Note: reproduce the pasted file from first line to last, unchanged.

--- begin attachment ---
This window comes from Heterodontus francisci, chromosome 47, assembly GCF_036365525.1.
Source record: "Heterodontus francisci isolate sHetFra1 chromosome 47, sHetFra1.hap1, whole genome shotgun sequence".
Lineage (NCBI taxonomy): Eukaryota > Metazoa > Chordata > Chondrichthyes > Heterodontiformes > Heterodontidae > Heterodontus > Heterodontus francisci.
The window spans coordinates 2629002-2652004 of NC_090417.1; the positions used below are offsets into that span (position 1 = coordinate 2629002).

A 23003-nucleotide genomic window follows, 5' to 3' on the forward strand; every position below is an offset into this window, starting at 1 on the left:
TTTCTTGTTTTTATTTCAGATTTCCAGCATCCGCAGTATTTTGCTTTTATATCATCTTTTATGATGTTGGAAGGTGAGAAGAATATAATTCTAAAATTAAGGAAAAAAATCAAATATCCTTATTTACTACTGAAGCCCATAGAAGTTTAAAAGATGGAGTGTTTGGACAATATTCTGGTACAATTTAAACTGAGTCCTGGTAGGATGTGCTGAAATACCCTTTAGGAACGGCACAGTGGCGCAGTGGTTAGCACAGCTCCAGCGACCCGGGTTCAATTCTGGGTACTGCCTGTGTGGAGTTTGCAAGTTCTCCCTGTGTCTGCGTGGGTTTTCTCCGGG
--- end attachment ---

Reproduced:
This window comes from Heterodontus francisci, chromosome 47, assembly GCF_036365525.1.
Source record: "Heterodontus francisci isolate sHetFra1 chromosome 47, sHetFra1.hap1, whole genome shotgun sequence".
Lineage (NCBI taxonomy): Eukaryota > Metazoa > Chordata > Chondrichthyes > Heterodontiformes > Heterodontidae > Heterodontus > Heterodontus francisci.
The window spans coordinates 2629002-2652004 of NC_090417.1; the positions used below are offsets into that span (position 1 = coordinate 2629002).

A 23003-nucleotide genomic window follows, 5' to 3' on the forward strand; every position below is an offset into this window, starting at 1 on the left:
TTTCTTGTTTTTATTTCAGATTTCCAGCATCCGCAGTATTTTGCTTTTATATCATCTTTTATGATGTTGGAAGGTGAGAAGAATATAATTCTAAAATTAAGGAAAAAAATCAAATATCCTTATTTACTACTGAAGCCCATAGAAGTTTAAAAGATGGAGTGTTTGGACAATATTCTGGTACAATTTAAACTGAGTCCTGGTAGGATGTGCTGAAATACCCTTTAGGAACGGCACAGTGGCGCAGTGGTTAGCACAGCTCCAGCGACCCGGGTTCAATTCTGGGTACTGCCTGTGTGGAGTTTGCAAGTTCTCCCTGTGTCTGCGTGGGTTTTCTCCGGG